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Author Topic: Does this type of intersection have a name?  (Read 5197 times)

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Does this type of intersection have a name?
« on: January 25, 2014, 09:41:40 PM »

(If you find yourself asking the same question for a different type, you can post it here.)

This is the intersection of US 3, MA 2, and the Eliot Bridge/Greenough Blvd.



Just for fun, to cross the Eliot Bridge, you will be going through two more of these.
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NE2

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Re: Does this type of intersection have a name?
« Reply #1 on: January 25, 2014, 10:06:25 PM »

If two of the approaches clearly form a through route, it's a seagull. Otherwise, I guess I'd call it a channelized wye.
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Re: Does this type of intersection have a name?
« Reply #2 on: January 25, 2014, 10:16:04 PM »

This has a 6-way intersection in the middle.

And the orange (US 3, MA 2) is definitely the through route.

This probably is a seagull, although only some seagulls have 6-way intersections.
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briantroutman

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Re: Does this type of intersection have a name?
« Reply #3 on: January 25, 2014, 10:42:59 PM »

Iíve never seen the term ďSeagullĒ before and suspect itís largely an Aussie term. Search it on Google, and other than Wikipedia, nearly all of the first page hits are .au sites. The Wikipedia article references a FHWA document that refers to it as a Continuous Green T. But since a traffic signal has been added to the through US 3 East/MA 2 South lanes in your example, I suppose it would be a Non-Continuous T. Itís essentially a directional T flattened onto one plane.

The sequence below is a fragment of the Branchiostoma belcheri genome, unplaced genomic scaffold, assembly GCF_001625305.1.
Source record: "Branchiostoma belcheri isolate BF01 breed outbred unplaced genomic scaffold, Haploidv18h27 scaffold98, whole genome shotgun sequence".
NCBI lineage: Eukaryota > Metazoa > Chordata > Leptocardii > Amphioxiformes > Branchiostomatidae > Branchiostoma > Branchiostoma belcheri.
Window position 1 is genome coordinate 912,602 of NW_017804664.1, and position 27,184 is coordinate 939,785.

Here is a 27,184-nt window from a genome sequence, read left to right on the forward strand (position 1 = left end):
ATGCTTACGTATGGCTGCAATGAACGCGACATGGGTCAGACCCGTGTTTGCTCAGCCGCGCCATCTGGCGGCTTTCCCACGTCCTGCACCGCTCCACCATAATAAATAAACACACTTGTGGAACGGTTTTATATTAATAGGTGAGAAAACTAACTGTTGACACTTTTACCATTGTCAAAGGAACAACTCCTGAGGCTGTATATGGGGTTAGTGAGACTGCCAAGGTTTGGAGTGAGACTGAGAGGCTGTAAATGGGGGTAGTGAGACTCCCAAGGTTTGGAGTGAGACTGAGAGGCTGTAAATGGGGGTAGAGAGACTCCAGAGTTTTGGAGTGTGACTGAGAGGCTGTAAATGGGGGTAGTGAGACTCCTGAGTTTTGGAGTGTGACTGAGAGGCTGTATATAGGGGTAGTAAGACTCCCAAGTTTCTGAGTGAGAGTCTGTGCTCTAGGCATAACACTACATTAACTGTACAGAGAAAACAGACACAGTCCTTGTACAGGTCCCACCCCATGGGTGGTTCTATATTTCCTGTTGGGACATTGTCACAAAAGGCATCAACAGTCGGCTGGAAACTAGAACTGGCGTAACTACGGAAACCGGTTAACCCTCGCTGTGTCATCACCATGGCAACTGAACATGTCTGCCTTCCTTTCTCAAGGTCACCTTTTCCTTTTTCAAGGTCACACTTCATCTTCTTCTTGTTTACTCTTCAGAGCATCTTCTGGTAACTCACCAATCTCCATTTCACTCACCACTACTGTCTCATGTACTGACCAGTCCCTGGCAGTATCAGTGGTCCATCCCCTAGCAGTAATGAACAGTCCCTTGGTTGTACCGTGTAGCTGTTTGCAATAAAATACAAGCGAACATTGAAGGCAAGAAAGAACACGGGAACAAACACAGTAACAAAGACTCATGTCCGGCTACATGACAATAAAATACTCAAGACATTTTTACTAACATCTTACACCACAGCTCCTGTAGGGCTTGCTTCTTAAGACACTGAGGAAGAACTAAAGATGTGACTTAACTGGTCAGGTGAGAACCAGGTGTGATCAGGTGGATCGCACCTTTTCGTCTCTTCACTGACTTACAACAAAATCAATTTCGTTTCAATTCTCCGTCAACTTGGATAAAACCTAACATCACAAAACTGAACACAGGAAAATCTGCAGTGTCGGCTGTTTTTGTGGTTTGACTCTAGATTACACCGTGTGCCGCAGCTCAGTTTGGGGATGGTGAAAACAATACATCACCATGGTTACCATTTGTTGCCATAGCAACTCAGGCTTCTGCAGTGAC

Iíve encountered a similar intersection near Lexington, MA. This arrangement is complicated slightly, though, in that a through movement was added to the north-to east channelized pathóand given preference over the otherwise continuous east-west roadway. And it also doesn't bring the two intersecting channels to a single point with the inner through lanes as your example does.

The single, signalized crossing point probably works best with heavy traffic volume and specifically with heavy turning volume whereas the non-signalized, off-mainline crossing works better where overall volume is lower and a greater proportion of traffic is following the through movement on the continuous road.

MassDOT seems to like these.
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Alps

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Re: Does this type of intersection have a name?
« Reply #4 on: January 26, 2014, 12:53:47 AM »

I call them all wyes.

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Re: Does this type of intersection have a name?
« Reply #5 on: January 26, 2014, 01:20:57 AM »

Is the middle crossing grade-separated or is it a single grade with lights?
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Re: Does this type of intersection have a name?
« Reply #6 on: January 26, 2014, 08:06:30 AM »

Since the OP mentioned intersection, it's likely at-grade with a traffic signal.  There's one in Tappahannock, VA at the southern junction of US 17/US 360.  I'm with Steve....it's basically just a 3-way wye.
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colinstu

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Re: Does this type of intersection have a name?
« Reply #7 on: January 27, 2014, 12:20:34 AM »

Looks like an at-grade version of a "Directional T interchange" / "Full Y interchange" to me.

In other words, ridiculous.

The example could very easily be converted into a roundabout.

Looking around the map there are two other intersections just like the one in the screenshot.
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NE2